Sunday, February 16th 2020, 9:09 pm - Asthmatic? Your next attack may be brewing under the snow
Have you been feeling sneezy and stuffy lately?
You aren't alone, and it could be due to melting snow combined with a fungus called snow mould.
This disease can damage or kill grass when the snow melts.
The fungus is dormant during the warmer months and it's unable to grow in winter because cold, dry winter air prevents it from expanding.
The mould begins to infect plants when gradually warming temperatures or brief warm spells cause snow to melt, providing the fungi with the moisture it needs to survive.
Damage is usually concentrated to small patches of dead grass, but some fields can contain several such patches. The fungus can vary in colour, from pink to grey and resembles cobwebs or small black masses.
Rainy and mild winter weather in many parts of the Northeast is a recipe for pink snow mold. As temps increase be on the look out for this diseaseAdam Moeller on Twitter
While the damage it causes is mostly superficial, fungal spores can trigger allergies and asthma attacks in humans.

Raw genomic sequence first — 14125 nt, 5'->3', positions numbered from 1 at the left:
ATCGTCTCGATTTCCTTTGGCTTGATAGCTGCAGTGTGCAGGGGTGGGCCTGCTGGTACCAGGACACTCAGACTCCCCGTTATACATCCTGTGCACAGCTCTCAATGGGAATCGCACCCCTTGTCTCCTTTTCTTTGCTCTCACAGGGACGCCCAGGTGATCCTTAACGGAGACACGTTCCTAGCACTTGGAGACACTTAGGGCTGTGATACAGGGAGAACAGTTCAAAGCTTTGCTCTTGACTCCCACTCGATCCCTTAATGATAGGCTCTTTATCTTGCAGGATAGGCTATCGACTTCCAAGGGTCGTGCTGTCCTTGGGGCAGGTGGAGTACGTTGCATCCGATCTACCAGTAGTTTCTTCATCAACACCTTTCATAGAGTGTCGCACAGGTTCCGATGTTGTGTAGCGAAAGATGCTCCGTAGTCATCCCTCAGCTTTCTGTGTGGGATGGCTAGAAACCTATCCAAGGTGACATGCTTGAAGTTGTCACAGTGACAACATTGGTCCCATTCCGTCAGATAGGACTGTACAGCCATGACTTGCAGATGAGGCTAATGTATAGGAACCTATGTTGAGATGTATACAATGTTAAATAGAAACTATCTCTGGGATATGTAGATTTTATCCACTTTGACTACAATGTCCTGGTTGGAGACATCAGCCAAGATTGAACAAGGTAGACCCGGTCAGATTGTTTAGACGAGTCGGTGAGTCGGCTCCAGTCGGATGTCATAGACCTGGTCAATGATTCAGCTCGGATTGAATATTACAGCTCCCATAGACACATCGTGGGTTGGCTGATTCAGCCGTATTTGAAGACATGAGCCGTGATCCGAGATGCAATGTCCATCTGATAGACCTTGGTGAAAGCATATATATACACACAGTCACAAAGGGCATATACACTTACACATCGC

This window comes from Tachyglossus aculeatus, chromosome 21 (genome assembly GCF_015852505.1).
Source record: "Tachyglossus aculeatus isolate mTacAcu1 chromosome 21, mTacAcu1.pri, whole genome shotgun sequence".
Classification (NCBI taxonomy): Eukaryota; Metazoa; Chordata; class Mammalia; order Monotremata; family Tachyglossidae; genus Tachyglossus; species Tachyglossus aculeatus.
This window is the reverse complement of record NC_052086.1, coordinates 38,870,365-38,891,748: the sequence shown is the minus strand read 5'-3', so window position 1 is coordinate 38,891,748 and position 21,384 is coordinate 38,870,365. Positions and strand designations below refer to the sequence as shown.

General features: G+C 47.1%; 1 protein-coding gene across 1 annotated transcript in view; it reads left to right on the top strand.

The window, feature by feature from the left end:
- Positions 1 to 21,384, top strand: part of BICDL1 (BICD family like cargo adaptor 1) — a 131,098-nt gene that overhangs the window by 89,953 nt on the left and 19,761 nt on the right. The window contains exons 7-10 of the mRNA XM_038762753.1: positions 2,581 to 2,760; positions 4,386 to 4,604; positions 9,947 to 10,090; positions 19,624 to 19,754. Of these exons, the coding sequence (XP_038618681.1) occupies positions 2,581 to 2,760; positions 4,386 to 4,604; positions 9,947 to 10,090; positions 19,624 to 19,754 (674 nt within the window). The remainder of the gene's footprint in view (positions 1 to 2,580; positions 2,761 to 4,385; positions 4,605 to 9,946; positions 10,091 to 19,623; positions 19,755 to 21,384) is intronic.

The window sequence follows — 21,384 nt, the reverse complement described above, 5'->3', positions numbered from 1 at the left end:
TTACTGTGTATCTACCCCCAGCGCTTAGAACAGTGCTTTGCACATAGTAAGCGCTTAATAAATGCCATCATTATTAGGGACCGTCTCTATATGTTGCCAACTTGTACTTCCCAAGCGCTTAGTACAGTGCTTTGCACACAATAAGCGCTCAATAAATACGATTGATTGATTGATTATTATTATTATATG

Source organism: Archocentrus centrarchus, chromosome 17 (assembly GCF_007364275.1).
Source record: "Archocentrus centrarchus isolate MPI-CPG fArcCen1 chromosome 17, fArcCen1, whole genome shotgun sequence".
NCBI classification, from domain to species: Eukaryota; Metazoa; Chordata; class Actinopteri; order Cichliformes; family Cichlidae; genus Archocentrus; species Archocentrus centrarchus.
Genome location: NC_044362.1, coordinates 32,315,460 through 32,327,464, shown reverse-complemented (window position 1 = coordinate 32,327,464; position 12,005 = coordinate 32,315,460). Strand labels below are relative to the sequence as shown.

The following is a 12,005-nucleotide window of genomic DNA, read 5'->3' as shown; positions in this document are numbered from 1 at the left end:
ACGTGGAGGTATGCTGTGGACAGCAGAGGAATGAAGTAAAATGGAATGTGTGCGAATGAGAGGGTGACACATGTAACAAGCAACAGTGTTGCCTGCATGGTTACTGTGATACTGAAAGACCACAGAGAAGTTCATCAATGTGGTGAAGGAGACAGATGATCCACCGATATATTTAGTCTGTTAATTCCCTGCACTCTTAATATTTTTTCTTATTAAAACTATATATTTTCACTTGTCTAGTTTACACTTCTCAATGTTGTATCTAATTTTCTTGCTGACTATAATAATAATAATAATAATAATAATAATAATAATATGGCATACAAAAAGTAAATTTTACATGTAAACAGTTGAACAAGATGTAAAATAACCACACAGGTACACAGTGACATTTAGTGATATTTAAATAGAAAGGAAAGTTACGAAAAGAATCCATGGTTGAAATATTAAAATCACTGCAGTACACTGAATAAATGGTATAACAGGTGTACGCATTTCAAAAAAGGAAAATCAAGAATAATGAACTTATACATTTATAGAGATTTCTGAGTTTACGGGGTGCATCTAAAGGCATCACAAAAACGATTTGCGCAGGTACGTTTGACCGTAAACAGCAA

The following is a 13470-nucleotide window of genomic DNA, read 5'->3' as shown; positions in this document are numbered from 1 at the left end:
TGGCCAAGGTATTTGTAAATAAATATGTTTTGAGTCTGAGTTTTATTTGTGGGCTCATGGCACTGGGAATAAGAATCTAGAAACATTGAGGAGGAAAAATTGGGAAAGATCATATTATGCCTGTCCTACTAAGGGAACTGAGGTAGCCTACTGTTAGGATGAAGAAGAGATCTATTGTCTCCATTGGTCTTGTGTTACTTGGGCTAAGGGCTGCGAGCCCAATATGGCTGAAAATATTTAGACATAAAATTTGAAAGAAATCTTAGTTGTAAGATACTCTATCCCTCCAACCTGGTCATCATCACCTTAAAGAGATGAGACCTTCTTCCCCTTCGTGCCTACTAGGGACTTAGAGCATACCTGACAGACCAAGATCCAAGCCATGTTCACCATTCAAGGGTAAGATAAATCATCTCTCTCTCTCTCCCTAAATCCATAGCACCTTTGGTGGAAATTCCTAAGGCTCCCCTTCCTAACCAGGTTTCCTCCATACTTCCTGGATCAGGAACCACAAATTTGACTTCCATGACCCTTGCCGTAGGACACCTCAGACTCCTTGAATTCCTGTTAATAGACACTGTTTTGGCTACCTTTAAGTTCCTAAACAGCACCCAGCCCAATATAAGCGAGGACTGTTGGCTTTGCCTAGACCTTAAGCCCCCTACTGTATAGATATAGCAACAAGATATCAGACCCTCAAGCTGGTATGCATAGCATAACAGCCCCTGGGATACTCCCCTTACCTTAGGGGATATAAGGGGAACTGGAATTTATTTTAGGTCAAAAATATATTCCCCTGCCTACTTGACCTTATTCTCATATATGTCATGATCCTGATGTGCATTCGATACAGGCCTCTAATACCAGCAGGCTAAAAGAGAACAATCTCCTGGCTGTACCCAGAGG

In some cases, an antihistamine will alleviate symptoms but it's best to check with a medical professional before taking any medication.
Because the fungal spores travel through the atmosphere, it can be difficult to avoid a snow mould-induced allergy attack -- but avoiding large piles of snow can help.
Removing all lawn debris and keeping grass short prior to a snowfall can help prevent the fungus from developing as well.
Luckily, it won't stick around forever. Warm spring air and drier conditions will eventually kill off the remaining spores.
MOULD AND WEATHER
You can’t bank on freezing temperatures whisking mould away like it does to pollen.
“Most outdoor moulds become inactive during the winter, and start to grow again when the temperature reaches around 0°C," says Mehnaz Rahman, Communications and Public Affairs manager for Asthma Canada. "When the snow starts to melt, the mould is exposed and their spores become airborne. The additional humidity from snow melt allows them to grow even faster.”
Thumbnail image courtesy: Unsplash.